Tax Tips for Locums

Locum tenens tax tips
By:
Cross Country Locums
Posted:
February 28, 2020 06:54 AM (GMT-04:00)
Categories:
Provider Tips

It’s tax time! Here are some tax tips for locums to help you enjoy a clear, easy, organized tax season.

If you’re a provider who loves the locum lifestyle, you know the flexibility, freedom, and reward of working for yourself. With the autonomy of being an independent contractor, however, comes the responsibility and tedium of tax time – especially since you don’t have an employer withholding taxes on your behalf. Preparing your own taxes can feel intimidating or daunting. It can seem like you’re slogging through mud, trying to sort out all of the details. To help you find some clarity and assist in making your locum tenens tax preparation as organized and streamlined as possible, we’ve assembled these locum tenens tax tips.*

1. Hire a tax professional.

Preparing your own taxes can be time-consuming and risky – especially considering last year’s changes to the federal tax law. As a physician or advanced practitioner who takes on locum tenens assignments, you may have a more complicated tax scenario that is best handled by a trained tax pro. You will likely be required to file Form 1040, Schedule C, Schedule SE, and/or other forms depending on your situation. If you work in different states during the year, your tax advisor can help you determine whether you need to file in each of the states. Your tax advisor can also help you optimize your tax savings and streamline your processes for keeping records and for paying estimated taxes.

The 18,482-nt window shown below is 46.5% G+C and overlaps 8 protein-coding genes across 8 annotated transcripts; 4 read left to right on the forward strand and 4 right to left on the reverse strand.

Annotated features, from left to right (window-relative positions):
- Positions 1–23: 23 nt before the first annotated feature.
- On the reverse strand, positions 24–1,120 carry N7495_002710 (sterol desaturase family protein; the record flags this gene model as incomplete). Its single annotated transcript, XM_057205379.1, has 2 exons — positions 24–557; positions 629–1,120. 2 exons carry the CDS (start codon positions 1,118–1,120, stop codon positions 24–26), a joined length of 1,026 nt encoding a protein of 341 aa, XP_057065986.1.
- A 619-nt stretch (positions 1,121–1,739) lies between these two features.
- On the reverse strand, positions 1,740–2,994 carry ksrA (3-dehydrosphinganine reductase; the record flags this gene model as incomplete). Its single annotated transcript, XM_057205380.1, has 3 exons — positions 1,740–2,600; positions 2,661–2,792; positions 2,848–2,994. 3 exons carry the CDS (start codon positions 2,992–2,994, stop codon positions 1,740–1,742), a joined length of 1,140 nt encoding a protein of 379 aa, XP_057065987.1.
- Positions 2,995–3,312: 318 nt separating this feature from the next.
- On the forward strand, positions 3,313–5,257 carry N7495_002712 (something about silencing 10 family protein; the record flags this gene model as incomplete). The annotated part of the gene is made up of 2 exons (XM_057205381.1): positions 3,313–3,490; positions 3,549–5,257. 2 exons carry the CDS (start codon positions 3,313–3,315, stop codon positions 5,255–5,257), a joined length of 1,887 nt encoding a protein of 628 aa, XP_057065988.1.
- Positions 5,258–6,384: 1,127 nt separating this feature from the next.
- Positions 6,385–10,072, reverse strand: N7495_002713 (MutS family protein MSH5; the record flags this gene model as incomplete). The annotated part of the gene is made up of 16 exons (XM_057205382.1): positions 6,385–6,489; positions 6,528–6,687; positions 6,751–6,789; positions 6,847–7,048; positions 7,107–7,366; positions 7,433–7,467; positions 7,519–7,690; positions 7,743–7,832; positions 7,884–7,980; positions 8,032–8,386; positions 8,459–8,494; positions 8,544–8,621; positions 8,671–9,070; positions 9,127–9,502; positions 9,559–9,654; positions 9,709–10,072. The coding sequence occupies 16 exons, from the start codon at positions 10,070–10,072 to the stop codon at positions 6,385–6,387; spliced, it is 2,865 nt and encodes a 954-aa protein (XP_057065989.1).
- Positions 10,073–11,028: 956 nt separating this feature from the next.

2. Take note of changes to the tax law

Enacted in 2018, The Tax Cuts and Jobs Act (TCJA), included extensive changes that will likely affect you, so it makes sense to dig deeper with your tax advisor into details about the pass-through income deduction, adjusted tax brackets, and changes to exemptions. To start, read about this year’s IRS annual inflation adjustments which cover more than 60 tax provisions, including the tax rate schedules and other tax changes. These adjustments affect your 2019 taxes (which should be filed by April 15, 2020).

3. Pay attention to deductions.

When you meet with your tax advisor, ask to go over a checklist of possible expenses and deductions. There may be business expenses or deductions you have not considered such as parking and tolls, journal subscriptions, equipment and supplies, cell phone and internet, license and board exam fees, or even your scrubs, stethoscope or lab coat! Consider any unreimbursed out-of-pocket expenses and ask your tax advisor whether these costs qualify. And don’t forget, your health insurance premiums are also deductible. Research whether you could benefit from a high-deductible plan with a Health Savings Account – another smart way to save.

4. Keep up with receipts and records

Once you’ve thoroughly analyzed your work-related expenses, your tax professional can advise you as to which specific records and receipts you should retain. The process is much easier now since nearly all records and bills are handled electronically, but do retain paper receipts when possible (a best practice is to photograph, scan, or copy them as receipts can quickly fade). In addition to gathering relevant receipts and bills, you will also need all pertinent tax forms – including your Form 1099-MISC.